In this second scene we have Quellcrist playing the role of Virginia Vidaura. Vidaura is a military trainer for the Envoy Corps in the books. She trained Kovacs, and in the books he thinks of her often for guidance, just as he often thinks of Quell, as a philosopher he enjoys (though this does change later). It seemed quite a shame the Netflix adaption rolled three quite distinct characters into one, Quell, Virginia and Kovacs long lost lover, Laura. But they did and this scene is badass:
Strangely, neither Quell nor Virginia live up to the Silicon Valley utopian ideal of what an empowered menstruater would be. Luckily, to make up for that, both the book and the show feature many trafficked prostitutes delighted to be murdered by Meth antagonist, Laurens Bancroft; along with the libfem poster girl that is his wife, Miriam Bancroft, her boot firmly planted forever on the faces of all those human sacrifices her husband demands. What a vision of the future.
But surpassing even these examples of female empowerment is the main Meth antagonist who, in both the book and the show, pimps out the young and vulnerable to be abused, tortured and “real death” killed without their consent, by the highest bidder. A feminist to her fingertips, indeed.
Kovacs: ‘A man who never loves leaves no hostages to fortune.’
Quell: ‘A man who never loves isn’t really a man.’— Netflix adaption of Altered Carbon
Quips about contemporary ideology aside, the book is quite a candid exploration of the kind of human hubris and depravity modern culture has only recently begun to really get stuck into. The results are as horrifying as they are completely plausible, predicable and banal. Given virtual immortality and omnipotence, the things the Meths get up to in order to please themselves or simply stave off boredom, would make Hitler blush. Their monstrosity allowed all the free reign money and eternity can buy, and the worst among them happy to sell, at the cost of those disposable mortals beneath them, of course.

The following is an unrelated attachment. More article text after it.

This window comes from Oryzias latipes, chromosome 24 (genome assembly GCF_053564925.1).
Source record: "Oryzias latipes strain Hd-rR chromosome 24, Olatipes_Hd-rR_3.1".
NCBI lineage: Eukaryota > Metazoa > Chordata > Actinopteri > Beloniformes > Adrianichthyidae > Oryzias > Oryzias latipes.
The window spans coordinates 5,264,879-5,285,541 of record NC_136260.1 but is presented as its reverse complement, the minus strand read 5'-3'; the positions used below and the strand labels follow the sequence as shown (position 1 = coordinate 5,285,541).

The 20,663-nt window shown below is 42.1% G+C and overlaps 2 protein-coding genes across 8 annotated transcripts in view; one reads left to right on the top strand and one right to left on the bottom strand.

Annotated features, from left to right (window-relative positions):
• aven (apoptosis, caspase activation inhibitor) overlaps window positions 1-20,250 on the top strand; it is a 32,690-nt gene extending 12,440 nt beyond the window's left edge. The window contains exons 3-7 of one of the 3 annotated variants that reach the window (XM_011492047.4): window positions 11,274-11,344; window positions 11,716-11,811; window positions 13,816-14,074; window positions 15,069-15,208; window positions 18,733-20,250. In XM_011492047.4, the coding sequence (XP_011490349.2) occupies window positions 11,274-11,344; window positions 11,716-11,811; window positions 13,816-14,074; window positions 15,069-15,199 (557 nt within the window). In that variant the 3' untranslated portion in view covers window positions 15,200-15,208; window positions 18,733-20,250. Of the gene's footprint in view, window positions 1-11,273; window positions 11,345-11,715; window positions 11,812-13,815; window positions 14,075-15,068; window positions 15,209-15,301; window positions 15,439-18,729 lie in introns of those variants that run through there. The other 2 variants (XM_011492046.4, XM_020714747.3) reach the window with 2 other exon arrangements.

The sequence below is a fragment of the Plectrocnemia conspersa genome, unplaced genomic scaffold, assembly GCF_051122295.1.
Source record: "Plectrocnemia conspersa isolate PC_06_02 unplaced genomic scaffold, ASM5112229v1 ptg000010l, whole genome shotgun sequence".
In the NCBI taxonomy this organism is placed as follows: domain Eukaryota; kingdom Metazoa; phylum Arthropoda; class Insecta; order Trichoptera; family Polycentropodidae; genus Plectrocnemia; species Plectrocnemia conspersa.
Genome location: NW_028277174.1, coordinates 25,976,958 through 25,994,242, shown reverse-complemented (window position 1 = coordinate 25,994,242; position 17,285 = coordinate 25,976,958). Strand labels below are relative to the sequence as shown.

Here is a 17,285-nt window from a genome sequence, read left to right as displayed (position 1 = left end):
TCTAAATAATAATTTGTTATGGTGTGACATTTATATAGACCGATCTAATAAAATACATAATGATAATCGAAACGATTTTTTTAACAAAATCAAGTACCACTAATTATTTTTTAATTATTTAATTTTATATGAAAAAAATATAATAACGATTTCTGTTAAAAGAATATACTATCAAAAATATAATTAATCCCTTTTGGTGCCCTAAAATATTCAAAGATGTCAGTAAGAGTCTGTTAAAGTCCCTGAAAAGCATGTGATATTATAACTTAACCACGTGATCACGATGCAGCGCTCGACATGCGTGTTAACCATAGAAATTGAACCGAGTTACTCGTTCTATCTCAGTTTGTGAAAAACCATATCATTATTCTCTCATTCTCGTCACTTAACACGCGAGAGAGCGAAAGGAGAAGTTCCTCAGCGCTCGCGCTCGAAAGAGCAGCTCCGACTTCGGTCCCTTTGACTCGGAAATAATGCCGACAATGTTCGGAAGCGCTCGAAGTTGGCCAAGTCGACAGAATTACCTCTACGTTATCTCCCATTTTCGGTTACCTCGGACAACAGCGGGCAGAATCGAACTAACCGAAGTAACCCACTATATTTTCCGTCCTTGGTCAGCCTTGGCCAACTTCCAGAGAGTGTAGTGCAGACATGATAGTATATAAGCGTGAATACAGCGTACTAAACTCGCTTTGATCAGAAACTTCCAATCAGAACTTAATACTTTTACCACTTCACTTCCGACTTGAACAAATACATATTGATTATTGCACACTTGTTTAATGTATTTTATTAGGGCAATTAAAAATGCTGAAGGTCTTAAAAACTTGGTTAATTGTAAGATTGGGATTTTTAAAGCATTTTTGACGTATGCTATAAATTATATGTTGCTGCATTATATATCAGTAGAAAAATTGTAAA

The main Meth antagonist in the book is a well realised evil psycho-bitch, who is doing exactly this. For some reason the show decided to make this Kovacs’s sister. Though this made for some dramatic tension, for me it detracted and distracted from the horror of what she was doing. The show seemed to have more sympathy for her than for her victims. Not so, the book.
Unlike the show, the book ends with a dose of reality, as we all know that rich arseholes never really have to pay for their crimes. Unless other rich arseholes want them taken down and someone like Kovacs does the deed. I’m fairly sure I’m not spoilering anything by saying that, or that the ending of the show was very American and made my eyes roll. Having veered off of the books for no good reason in Season 1, Season 2 seemed to have no relation, so didn’t hold my interest. It seemed such a shame they didn’t stick to the source material.
With the gorgeous and talented Joel Kinnaman as his sleeve and the equally gorgeous and talented Will Yun Lee as his original self, Season 1 could have been perfect; and Season 2 could have followed suit, with Anthony Mackie ideal for Kovacs’s sleeve in Broken Angels. The show had the potential to be as good or better than the books but, in my opinion, that just made its failure to do so that much more obvious. Though it did at least do Kovacs’s character justice.
The worst monsters are those we bring with us.— Taketchi Kovacs, Netflix adaption of Altered Carbon
There are those who would say that a character like Kovacs embodies toxic masculinity. He’s not a rapist, not a pimp, a John or a trafficker, not a child pornographer or a paedophile, not a domestic abuser, serial killer or mass murderer; he is a man willing to kill and to die for what he loves and for what he believes in. Yet this accusation will be made. I suspect the kind of people who would make it usually fit into one or all of three things: ignorance of what masculinity is, fear of masculinity, or desire to denigrate something they themselves could never live up to. I expect the third is most often the case.
Some people are human beings who can be monstrous, and we need them. Who else can face the many monsters among us who pass for human? Who else can show us that the monstrosity in our own hearts can and must be faced, tamed and put to good use? It’s not going anywhere, after all.